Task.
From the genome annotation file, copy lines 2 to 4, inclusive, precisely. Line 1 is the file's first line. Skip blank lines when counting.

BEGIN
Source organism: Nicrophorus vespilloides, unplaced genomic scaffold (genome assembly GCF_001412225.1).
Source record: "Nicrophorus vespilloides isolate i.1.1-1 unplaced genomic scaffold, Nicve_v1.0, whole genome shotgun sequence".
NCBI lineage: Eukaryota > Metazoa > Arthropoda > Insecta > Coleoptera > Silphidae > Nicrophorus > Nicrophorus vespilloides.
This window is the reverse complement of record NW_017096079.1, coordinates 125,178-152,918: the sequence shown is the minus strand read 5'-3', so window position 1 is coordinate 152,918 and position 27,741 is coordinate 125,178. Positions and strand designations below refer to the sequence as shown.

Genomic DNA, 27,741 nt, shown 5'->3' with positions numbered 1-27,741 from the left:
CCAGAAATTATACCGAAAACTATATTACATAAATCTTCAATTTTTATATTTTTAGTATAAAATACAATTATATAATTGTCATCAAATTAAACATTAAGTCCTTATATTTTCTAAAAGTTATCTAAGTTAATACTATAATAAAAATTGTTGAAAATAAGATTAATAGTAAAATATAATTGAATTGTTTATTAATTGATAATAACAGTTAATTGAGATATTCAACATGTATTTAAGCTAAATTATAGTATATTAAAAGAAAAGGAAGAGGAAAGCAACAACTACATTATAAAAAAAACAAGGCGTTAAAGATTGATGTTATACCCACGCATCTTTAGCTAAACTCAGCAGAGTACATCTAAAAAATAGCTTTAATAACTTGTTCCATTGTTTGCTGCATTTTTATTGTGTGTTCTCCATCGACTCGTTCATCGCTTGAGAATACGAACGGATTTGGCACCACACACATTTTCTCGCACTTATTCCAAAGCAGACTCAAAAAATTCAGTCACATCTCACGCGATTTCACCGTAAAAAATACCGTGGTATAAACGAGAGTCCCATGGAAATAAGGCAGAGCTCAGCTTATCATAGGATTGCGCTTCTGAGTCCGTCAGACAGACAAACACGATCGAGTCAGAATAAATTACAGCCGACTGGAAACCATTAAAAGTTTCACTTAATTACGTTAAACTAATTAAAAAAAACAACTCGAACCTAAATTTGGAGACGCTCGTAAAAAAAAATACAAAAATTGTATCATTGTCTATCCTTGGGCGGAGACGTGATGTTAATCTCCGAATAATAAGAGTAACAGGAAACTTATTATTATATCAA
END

Source record: "Nicrophorus vespilloides isolate i.1.1-1 unplaced genomic scaffold, Nicve_v1.0, whole genome shotgun sequence".
NCBI lineage: Eukaryota > Metazoa > Arthropoda > Insecta > Coleoptera > Silphidae > Nicrophorus > Nicrophorus vespilloides.
This window is the reverse complement of record NW_017096079.1, coordinates 125,178-152,918: the sequence shown is the minus strand read 5'-3', so window position 1 is coordinate 152,918 and position 27,741 is coordinate 125,178. Positions and strand designations below refer to the sequence as shown.